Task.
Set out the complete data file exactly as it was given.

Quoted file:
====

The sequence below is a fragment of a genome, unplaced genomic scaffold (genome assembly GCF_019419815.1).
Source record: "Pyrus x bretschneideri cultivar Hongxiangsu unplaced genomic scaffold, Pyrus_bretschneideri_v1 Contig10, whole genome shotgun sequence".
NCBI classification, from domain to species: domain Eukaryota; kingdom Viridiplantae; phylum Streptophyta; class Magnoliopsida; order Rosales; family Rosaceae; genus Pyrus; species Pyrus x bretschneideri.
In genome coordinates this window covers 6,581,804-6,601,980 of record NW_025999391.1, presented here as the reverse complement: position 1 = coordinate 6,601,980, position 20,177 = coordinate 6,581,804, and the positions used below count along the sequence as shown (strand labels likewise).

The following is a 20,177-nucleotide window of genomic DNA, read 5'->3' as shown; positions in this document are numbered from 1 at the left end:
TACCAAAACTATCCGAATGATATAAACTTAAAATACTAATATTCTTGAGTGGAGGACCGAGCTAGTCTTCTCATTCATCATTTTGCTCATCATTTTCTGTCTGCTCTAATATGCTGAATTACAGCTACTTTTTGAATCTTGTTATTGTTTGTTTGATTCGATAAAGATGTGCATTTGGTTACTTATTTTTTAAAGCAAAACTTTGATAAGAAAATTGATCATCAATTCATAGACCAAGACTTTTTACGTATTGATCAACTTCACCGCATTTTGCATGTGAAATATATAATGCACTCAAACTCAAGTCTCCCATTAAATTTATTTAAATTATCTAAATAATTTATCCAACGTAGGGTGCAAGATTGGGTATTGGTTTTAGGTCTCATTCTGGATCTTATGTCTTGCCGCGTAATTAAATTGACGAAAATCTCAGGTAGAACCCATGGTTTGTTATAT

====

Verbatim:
The sequence below is a fragment of a genome, unplaced genomic scaffold (genome assembly GCF_019419815.1).
Source record: "Pyrus x bretschneideri cultivar Hongxiangsu unplaced genomic scaffold, Pyrus_bretschneideri_v1 Contig10, whole genome shotgun sequence".
NCBI classification, from domain to species: domain Eukaryota; kingdom Viridiplantae; phylum Streptophyta; class Magnoliopsida; order Rosales; family Rosaceae; genus Pyrus; species Pyrus x bretschneideri.
In genome coordinates this window covers 6,581,804-6,601,980 of record NW_025999391.1, presented here as the reverse complement: position 1 = coordinate 6,601,980, position 20,177 = coordinate 6,581,804, and the positions used below count along the sequence as shown (strand labels likewise).

The following is a 20,177-nucleotide window of genomic DNA, read 5'->3' as shown; positions in this document are numbered from 1 at the left end:
TACCAAAACTATCCGAATGATATAAACTTAAAATACTAATATTCTTGAGTGGAGGACCGAGCTAGTCTTCTCATTCATCATTTTGCTCATCATTTTCTGTCTGCTCTAATATGCTGAATTACAGCTACTTTTTGAATCTTGTTATTGTTTGTTTGATTCGATAAAGATGTGCATTTGGTTACTTATTTTTTAAAGCAAAACTTTGATAAGAAAATTGATCATCAATTCATAGACCAAGACTTTTTACGTATTGATCAACTTCACCGCATTTTGCATGTGAAATATATAATGCACTCAAACTCAAGTCTCCCATTAAATTTATTTAAATTATCTAAATAATTTATCCAACGTAGGGTGCAAGATTGGGTATTGGTTTTAGGTCTCATTCTGGATCTTATGTCTTGCCGCGTAATTAAATTGACGAAAATCTCAGGTAGAACCCATGGTTTGTTATAT